Germany has warned it is not able to run the European Union by itself and that other member states should not "overestimate" Berlin's resources.
Rudolf Adam, the German chargé d'affaires in London, told a House of Lords committee on Monday that Britain and other big states had to shoulder their fair share of the responsibility.
"We are at the moment in a position of strength. More than 10 years ago we were the sick man of Europe. And in 10 years this can again happen," he said.
"You know when the EU was founded Germany was in a particular position very different from the position we are in now, this has sharped our awareness that fortune's wheel is still turning any my waning to you is don't overestimate our resources."
Germany's role at the heart of the EU has come under scrutiny amid fears Berlin exerts too much influence over many of the poorer states given its relative wealth.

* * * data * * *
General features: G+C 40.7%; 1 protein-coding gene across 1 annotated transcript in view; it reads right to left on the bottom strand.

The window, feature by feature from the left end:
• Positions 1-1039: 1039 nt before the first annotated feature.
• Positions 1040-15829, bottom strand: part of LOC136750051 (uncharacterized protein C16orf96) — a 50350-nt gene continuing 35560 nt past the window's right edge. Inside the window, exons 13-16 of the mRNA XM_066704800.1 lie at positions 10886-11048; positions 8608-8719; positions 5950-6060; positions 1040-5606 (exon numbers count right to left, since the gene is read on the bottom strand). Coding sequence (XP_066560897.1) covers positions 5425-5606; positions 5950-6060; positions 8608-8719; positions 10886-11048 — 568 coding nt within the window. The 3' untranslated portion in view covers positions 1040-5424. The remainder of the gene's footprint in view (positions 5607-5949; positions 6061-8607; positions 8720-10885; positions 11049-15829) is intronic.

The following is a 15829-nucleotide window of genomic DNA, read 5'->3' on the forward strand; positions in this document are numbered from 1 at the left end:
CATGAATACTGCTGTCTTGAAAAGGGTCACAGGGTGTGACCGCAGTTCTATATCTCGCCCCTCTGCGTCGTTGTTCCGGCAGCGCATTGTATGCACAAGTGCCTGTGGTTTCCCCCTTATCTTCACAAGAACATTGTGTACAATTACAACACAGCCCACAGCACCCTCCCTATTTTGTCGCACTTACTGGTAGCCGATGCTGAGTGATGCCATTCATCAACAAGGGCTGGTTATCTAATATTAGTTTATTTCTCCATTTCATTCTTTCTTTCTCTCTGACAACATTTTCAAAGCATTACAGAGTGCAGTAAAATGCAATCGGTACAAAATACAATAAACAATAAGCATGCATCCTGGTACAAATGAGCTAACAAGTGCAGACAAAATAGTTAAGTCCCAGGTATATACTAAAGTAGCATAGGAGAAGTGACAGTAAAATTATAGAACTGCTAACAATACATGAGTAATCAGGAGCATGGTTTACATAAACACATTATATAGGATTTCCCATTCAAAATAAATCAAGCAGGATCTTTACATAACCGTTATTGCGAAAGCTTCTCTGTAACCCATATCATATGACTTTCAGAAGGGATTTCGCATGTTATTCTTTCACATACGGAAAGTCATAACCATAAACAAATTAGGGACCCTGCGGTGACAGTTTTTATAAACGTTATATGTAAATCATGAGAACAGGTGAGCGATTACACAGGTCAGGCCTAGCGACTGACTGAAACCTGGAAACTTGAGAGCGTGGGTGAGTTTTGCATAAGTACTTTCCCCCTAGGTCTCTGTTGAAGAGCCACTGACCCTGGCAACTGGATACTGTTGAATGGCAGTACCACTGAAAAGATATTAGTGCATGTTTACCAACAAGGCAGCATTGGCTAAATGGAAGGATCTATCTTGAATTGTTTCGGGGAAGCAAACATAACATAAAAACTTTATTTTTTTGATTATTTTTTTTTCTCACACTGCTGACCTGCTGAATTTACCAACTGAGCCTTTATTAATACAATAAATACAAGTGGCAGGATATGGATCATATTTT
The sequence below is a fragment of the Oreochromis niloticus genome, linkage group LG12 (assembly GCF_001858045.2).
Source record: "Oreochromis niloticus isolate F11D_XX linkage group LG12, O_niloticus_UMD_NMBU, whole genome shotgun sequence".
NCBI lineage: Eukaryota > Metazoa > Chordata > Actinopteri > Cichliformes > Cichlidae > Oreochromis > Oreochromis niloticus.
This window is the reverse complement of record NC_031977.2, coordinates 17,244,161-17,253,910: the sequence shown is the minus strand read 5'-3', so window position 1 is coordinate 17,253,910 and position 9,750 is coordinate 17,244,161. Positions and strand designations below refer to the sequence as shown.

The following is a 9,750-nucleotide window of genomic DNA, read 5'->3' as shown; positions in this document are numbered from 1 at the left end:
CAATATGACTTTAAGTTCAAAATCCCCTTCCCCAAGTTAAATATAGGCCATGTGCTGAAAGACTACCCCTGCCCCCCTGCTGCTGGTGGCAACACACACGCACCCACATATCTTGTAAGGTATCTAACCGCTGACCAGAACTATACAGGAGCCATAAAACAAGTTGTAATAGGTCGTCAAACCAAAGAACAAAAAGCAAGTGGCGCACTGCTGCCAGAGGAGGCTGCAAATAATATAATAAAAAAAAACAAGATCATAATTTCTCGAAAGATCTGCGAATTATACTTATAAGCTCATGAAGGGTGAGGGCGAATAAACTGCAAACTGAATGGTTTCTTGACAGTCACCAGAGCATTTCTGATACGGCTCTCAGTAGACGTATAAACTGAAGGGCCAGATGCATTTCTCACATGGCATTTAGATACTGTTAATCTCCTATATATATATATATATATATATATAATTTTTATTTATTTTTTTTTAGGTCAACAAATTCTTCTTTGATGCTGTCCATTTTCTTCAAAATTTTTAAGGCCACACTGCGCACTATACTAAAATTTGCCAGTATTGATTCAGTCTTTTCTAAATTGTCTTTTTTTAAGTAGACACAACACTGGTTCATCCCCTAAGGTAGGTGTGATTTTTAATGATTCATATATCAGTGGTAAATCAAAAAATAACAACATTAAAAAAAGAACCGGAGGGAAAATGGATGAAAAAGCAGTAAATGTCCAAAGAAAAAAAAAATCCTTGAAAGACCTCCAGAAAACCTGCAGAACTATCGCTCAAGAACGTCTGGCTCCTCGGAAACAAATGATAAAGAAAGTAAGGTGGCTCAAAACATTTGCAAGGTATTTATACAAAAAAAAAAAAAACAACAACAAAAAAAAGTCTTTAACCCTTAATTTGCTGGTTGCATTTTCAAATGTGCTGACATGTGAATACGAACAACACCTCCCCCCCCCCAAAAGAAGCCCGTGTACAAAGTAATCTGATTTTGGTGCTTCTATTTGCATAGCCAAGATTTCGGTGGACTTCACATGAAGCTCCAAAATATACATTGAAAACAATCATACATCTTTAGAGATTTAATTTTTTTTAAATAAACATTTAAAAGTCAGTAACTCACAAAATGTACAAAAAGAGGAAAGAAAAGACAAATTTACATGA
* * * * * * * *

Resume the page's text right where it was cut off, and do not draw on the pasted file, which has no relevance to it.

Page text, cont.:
Adam told peers that Germany had "taken on a lot of responsibility" but approached the EU "not in terms of leadership or hegemony".
"We are a large country at the heart of EU, we think that gives us a particular responsibility for making sure the EU is a success, but as I said we cannot run the show on our own, we need people who help us and go along with us and we still hope we still have some of those."
David Cameron is hopeful of winning the support of German chancellor Angela Merkel over EU reforms in an effort to persuade the British public to vote to remain within the union in his planned in/out referendum.
Adam said: "We agree there is too much bureaucracy in Brussels. But still the attractiveness of the EU is unbroken as you can see by the fact countries are in line to join and other countries are in the process of joining even the eurozone."